Utah Jazz: Despite Slow Start, SLC Stars Making Strides

The Utah Jazz D-League affiliate Salt Lake City Stars are facing some challenges in their first year in the Beehive State, but good things are happening.

No more shuffling players back and forth between Salt Lake City and Boise, Idaho. The D-League affiliate of the Utah Jazz is now playing their ball in Utah as the Salt Lake City Stars. When it was announced last April, D-League president Malcolm Turner called the move “an example of the increased connectivity between NBA D-League teams and their NBA parent clubs.”

Despite some on-court struggles for the Stars, that connectivity has been one of several bright spots for the team in the early season.

In terms of wins and losses, it’s been a rough go for the team. The Stars failed to capture a win in their first five games this season. They also ranked dead last in the league in scoring (77.6 PPG), rebounding (36.0 RPG) and assists (13.6 APG) over that stretch.

However, they were also playing at a high level defensively. The Stars allowed 102.1 points per 100 possessions during their losing streak, which was the sixth lowest mark in the league. Overall, they allowed just 95.2 points per game. That was good for third best in the league.

Following the five-game losing streak to start the season, Game Six was a turning point for the squad. Playing in front of their largest crowd of the season — 1921 fans turned out after less than 900 were at their previous home game — the Stars erupted for a 129-100 win over the Texas Legends.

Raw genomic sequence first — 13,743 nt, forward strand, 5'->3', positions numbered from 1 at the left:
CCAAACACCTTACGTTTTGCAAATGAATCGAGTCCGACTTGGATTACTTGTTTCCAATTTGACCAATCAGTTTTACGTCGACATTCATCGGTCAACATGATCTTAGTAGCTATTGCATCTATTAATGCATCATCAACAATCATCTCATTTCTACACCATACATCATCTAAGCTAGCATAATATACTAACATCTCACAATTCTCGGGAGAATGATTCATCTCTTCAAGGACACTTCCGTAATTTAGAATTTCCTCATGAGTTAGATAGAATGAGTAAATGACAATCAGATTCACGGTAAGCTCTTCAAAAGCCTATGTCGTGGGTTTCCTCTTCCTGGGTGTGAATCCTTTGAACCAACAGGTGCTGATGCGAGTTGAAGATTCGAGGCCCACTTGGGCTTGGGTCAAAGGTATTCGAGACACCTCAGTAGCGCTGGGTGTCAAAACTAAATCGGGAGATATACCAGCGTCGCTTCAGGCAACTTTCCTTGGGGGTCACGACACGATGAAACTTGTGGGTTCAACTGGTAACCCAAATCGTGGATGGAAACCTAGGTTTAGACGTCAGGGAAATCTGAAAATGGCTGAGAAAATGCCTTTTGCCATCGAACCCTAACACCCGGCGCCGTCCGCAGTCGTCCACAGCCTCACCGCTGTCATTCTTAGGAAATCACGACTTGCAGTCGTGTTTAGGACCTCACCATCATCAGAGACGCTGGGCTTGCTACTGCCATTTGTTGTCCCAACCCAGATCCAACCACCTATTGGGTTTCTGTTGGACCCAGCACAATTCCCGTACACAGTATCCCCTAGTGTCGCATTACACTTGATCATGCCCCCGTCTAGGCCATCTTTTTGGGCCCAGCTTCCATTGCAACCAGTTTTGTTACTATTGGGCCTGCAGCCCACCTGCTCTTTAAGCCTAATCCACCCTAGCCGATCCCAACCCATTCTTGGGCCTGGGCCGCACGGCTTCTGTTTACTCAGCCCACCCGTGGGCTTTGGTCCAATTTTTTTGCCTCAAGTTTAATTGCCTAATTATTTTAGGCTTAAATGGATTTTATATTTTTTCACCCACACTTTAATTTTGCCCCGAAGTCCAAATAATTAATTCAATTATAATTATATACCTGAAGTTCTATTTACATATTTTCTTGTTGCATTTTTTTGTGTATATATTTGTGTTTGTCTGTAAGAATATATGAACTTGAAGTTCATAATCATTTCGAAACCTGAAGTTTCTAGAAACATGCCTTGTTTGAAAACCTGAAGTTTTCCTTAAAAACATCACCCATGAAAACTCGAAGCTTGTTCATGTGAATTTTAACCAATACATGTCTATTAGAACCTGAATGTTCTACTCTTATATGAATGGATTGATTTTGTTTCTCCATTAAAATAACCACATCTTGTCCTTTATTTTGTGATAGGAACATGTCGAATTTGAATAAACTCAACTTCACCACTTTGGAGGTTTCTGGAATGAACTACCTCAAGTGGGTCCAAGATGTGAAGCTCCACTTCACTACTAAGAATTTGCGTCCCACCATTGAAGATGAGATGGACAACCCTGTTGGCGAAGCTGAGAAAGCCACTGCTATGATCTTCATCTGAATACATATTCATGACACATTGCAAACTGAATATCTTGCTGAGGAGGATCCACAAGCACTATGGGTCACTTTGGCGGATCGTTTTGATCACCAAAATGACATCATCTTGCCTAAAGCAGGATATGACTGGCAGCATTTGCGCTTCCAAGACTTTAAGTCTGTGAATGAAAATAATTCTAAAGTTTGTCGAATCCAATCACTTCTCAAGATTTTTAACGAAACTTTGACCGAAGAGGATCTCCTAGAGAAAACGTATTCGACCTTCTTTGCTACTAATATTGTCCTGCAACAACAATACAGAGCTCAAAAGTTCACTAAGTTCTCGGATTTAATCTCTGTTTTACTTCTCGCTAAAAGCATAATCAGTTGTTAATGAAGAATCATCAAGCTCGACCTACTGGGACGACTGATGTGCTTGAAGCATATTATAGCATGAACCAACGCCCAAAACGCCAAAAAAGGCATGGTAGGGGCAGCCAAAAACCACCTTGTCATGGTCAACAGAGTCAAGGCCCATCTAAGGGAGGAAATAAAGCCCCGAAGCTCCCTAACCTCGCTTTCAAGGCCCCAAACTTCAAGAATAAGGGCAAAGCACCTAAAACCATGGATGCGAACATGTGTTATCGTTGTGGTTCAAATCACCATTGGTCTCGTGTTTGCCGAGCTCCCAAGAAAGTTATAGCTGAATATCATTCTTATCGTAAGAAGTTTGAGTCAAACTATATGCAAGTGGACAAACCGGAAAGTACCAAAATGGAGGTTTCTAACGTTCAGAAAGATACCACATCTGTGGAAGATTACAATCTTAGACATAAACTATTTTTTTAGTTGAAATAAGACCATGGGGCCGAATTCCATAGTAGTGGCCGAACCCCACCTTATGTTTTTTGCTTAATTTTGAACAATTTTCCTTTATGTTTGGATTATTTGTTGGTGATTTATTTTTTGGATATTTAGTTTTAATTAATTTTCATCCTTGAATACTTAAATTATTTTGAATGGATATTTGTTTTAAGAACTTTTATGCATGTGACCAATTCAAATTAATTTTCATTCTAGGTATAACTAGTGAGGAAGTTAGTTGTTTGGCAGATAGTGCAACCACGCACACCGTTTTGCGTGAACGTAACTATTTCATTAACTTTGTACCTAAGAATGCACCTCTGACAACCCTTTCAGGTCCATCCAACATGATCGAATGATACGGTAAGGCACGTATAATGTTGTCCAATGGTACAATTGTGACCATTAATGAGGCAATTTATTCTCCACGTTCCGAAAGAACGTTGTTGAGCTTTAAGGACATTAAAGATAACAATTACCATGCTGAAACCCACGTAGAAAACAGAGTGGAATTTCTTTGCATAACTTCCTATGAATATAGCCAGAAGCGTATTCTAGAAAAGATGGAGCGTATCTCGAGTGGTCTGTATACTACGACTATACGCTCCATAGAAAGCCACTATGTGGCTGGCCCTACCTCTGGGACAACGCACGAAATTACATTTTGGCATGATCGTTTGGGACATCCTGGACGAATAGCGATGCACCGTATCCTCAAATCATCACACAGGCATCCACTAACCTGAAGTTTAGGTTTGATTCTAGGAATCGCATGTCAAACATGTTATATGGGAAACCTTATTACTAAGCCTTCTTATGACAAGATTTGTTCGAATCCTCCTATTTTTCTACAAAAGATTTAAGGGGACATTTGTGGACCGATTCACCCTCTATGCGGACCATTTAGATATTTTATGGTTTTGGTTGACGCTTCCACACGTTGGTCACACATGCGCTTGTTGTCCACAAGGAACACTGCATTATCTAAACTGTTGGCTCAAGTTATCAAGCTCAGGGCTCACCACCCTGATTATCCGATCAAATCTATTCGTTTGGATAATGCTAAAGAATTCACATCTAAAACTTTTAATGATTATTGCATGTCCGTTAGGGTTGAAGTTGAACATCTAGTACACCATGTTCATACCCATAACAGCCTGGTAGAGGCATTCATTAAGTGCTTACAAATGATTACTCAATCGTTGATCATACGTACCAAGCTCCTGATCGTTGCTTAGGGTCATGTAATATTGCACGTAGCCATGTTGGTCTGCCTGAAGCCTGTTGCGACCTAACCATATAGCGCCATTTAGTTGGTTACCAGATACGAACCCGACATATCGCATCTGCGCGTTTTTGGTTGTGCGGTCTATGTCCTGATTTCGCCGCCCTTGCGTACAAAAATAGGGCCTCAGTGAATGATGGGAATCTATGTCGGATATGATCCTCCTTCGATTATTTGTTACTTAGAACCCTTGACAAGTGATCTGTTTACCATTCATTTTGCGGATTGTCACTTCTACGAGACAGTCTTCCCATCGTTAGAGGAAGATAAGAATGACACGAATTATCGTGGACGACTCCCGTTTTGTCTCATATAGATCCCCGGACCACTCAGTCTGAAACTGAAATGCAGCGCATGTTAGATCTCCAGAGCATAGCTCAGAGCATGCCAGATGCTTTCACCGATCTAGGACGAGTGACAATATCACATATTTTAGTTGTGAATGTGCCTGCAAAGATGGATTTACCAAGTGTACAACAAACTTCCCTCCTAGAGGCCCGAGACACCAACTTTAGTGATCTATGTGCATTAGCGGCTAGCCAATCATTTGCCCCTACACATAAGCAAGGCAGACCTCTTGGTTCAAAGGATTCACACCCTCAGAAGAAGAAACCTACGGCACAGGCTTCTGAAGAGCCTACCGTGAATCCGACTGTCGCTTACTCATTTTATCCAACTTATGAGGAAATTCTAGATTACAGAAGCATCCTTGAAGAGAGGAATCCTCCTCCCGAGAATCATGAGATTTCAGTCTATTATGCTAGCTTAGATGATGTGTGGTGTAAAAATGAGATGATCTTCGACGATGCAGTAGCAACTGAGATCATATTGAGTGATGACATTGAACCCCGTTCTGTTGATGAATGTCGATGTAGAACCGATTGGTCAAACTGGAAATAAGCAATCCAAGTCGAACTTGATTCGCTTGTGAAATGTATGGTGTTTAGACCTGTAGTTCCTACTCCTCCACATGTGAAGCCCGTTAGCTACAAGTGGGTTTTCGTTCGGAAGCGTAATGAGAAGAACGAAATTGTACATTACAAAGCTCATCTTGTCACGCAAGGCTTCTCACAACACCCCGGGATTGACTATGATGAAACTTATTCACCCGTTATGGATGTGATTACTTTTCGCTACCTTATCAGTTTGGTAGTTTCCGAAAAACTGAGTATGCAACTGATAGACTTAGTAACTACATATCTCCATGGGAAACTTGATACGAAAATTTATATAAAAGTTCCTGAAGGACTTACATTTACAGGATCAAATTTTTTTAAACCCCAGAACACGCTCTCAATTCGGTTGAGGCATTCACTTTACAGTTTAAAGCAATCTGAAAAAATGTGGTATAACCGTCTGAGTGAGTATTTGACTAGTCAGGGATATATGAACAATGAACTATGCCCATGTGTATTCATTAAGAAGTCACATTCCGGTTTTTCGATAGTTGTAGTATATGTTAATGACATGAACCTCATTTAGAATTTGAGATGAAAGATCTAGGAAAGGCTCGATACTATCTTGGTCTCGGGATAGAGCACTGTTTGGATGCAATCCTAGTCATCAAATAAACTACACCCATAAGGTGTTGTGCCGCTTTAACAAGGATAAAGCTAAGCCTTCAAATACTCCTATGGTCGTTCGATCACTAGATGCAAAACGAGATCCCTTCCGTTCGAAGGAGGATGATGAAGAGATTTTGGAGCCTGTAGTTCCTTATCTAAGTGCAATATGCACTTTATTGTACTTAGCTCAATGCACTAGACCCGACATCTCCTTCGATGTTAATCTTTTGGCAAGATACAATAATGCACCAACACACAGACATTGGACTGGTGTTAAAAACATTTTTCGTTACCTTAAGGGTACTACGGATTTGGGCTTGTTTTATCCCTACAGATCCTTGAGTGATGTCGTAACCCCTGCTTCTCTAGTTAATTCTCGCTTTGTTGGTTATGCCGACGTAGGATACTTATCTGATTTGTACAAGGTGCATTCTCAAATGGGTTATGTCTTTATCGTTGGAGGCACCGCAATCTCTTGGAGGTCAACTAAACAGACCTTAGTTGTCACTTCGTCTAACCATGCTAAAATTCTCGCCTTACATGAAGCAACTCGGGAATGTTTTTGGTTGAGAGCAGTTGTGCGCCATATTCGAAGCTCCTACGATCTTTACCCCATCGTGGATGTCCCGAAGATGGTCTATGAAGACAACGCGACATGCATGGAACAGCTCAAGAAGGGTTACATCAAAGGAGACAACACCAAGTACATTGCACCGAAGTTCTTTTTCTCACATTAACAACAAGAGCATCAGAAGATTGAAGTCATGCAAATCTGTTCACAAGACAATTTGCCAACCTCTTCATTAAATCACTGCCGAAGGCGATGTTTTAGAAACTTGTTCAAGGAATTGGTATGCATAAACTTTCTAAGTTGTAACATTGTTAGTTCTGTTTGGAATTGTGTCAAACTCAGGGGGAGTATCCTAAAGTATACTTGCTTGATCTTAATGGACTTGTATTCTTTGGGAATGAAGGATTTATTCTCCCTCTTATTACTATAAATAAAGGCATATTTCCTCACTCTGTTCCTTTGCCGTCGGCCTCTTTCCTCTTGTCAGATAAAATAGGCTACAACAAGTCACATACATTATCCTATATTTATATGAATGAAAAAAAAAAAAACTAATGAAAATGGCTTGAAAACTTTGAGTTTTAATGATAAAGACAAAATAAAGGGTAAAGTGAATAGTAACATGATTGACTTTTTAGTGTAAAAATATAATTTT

Former Jazzman Sundiata Gaines, 2016 second-round pick Marcus Paige and journeyman Jermaine Taylor led the way, hitting 13 of the team’s 19 three-pointers in the game.

As something of a Jazz folk hero, Gaines’ return to Utah is a feel-good story for the team. That said, through six games played, it’s been big man Henry Sims who has consistently shined for the Stars. He’s averaging 18.7 points and 7.2 rebounds per game, while shooting 58.3 percent from three (!!) and 77 percent from the line.

The Jazz roster is crowded and Jeff Withey has done some good things in limited minutes, but Sims could still be a factor on the main roster at some point.

Wins, losses and individual effort aside, the biggest thing for the Stars so far has to be that aforementioned connectivity. Thanks to the proximity between the Jazz and their affiliate, rookie Joel Bolomboy has been able to shoot back and forth with ease.

He’s already participated in games and practices for both teams and should continue to do so all season. The extra time with the Stars should do wonders for his development as a young player.

That closeness also yields additional benefits. On Monday night, several Jazz players, including Boris Diaw, Rudy Gobert, George Hill, Joe Ingles, Joe Johnson, Trey Lyles and Raul Neto, as well as head coach Quin Snyder, used their night off to attend the game against the Oklahoma City Blue in support of Bolomboy and the Stars.

Said Snyder: “It says a lot about our group and how connected our group is. My hope is that continues and it begins to progress even more on the floor, but that’s a coach looking at something. … It says a lot about Joel that the guys would think to do that and want to come support him.”

“We just wanted to go out there and show support,” Lyles added. “This is the first time we were home when they had a game, so we wanted to go watch them.”

It’s hard to say where the Stars will go from here. But despite some early bumps on the road, it’s clear that a lot of good things are happening with Utah’s D-League affiliate.

And Jazz basketball will ultimately be better for it.

This article originally appeared on